I have total con brain but I will do my best to make this sound coherent. Starting from the end, Sunday afternoon my final panel was Private Space Development. With two NASA employees on the panel we had a far-ranging discussion of the commercialization of space travel, including the recently announced plans for asteroid mining (which I blogged about for the day job over here) and the proposed Mars colony reality show. One of the items under discussion was for a translunar trip with space tourists aboard. Awesome, right? But probably the future of space travel is not in tourism — too expensive, and all it would take is for one disaster a la Columbia or Challenger to put the kibosh on that. As Bill Frank pointed out, rockets try to blow you up. It’s what they do. And an explosion isn’t even the worst of it — a simple miscalculation and we have space tourists who, instead of going to the moon and circling around and coming home, end up on the wrong trajectory and sail endlessly out into the void…

It was fun stuff!

Earlier was the panel on book covers. John Picacio and Julie Dillon as well as Nightshade editor Jeremy Lassen, myself, and Rhiannon Frater discussed the future of book covers, the importance of a good book cover, and the marketing aspects of cover design. Rhiannon Frater has some fantastic covers on her books; you should check them out.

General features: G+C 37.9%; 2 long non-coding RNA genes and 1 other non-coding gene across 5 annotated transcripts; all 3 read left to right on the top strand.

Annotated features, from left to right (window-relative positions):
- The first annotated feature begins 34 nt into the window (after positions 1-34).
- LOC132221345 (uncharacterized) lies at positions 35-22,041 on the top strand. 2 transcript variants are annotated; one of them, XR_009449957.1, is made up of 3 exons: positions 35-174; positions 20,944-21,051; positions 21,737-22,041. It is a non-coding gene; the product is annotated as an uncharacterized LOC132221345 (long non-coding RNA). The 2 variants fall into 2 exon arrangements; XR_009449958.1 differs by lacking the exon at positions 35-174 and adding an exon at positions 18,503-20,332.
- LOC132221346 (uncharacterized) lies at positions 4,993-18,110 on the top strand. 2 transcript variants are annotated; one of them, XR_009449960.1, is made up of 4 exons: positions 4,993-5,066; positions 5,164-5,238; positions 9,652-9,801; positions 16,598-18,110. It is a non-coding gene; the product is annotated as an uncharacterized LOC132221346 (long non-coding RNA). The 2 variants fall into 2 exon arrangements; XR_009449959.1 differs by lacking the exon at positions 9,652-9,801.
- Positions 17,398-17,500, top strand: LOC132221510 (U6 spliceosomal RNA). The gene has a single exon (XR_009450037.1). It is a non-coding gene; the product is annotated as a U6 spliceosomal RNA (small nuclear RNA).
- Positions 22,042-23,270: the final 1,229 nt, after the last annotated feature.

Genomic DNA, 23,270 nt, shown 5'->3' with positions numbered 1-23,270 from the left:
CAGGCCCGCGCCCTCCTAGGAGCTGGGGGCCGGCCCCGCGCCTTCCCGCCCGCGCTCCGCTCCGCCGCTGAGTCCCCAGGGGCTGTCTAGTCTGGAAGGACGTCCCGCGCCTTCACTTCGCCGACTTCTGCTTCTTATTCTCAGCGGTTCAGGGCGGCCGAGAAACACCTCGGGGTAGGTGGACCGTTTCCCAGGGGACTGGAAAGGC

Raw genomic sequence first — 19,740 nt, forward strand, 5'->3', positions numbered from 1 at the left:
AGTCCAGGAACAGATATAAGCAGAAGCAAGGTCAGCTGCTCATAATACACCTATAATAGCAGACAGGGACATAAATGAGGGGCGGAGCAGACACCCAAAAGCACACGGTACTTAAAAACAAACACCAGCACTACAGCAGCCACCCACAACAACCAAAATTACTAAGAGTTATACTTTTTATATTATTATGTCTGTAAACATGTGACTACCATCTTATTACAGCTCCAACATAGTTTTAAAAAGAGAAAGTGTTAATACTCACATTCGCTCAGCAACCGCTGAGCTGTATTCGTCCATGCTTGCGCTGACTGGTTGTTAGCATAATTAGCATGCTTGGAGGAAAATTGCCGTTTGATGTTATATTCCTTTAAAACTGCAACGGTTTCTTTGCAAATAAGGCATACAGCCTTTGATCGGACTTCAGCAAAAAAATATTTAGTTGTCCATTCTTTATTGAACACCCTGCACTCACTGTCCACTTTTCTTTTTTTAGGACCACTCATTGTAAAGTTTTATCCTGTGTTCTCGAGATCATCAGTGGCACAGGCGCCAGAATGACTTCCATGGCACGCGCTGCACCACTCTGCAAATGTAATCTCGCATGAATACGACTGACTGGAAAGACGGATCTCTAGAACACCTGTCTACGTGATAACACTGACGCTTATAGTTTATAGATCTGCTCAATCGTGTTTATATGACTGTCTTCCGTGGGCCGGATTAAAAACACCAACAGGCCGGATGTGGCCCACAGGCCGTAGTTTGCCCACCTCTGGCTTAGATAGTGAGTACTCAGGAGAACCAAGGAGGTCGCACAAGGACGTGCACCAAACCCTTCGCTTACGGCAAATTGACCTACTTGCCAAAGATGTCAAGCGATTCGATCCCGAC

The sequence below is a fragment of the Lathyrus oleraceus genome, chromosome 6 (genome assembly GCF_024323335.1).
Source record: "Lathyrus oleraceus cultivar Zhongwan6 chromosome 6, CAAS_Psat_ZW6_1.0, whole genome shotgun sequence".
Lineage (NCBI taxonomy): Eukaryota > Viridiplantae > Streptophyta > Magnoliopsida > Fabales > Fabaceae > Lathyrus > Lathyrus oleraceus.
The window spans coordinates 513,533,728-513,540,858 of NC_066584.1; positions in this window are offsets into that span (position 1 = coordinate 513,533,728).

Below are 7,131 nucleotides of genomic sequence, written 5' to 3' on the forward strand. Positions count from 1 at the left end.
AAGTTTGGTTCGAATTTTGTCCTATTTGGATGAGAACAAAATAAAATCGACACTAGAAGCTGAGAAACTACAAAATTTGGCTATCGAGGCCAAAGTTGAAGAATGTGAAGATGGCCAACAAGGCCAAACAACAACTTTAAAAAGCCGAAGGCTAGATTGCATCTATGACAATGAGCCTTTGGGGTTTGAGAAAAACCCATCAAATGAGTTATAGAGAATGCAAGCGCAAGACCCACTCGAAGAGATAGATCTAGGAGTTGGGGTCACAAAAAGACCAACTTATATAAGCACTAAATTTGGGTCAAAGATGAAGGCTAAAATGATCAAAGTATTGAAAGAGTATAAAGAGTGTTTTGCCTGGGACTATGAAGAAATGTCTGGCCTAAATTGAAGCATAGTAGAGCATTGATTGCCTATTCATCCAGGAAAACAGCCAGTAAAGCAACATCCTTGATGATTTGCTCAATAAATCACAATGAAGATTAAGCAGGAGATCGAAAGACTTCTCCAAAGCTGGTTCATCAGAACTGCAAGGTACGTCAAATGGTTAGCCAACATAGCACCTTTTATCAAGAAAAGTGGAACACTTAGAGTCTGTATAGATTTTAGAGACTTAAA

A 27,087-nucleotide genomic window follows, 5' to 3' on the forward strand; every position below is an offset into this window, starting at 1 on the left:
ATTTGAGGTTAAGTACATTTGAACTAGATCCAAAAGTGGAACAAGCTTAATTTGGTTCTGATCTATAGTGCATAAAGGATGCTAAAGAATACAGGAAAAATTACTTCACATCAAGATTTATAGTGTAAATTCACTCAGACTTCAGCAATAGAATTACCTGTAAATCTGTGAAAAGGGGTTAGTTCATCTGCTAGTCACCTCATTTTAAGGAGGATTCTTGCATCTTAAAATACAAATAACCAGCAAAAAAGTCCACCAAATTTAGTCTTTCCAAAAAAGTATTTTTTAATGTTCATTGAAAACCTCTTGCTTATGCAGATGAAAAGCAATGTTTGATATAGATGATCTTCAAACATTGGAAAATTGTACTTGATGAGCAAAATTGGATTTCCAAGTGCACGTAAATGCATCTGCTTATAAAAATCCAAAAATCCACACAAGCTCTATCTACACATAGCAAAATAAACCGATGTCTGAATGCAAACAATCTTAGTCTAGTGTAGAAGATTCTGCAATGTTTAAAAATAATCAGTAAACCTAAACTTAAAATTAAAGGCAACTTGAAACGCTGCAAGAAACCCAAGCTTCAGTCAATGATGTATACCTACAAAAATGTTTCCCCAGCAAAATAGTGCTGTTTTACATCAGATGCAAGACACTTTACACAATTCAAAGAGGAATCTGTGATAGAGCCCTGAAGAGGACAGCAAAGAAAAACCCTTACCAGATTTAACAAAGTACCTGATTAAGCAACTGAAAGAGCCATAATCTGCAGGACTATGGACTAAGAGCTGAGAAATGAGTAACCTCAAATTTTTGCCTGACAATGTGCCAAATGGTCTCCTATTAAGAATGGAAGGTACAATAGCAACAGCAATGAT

On Saturday I moderated a fun panel on SF/F mysteries. Listen, when you have Scott Cupp on a panel as well as Martha Wells, you have it covered. They both have a wealth of knowledge on mysteries, the history of the genre, examples of books that have successfully cross genres, and more.

I did my signing and my reading, went to the Broad Universe rapid fire reading (a great way to get a sample of a large number of writers), and got to hear a variety of other authors, including Matthew Bey, Aaron de Orive, and Kathy Kimbriel.

In the con suite — ah, the con suite! — there were many excellent and varied discussions including today’s on race and empire in Dungeons & Dragons, the unconscious assumptions of race especially, and more.

So I am home, exhausted, and exhilarated. The home con is always so much fun.


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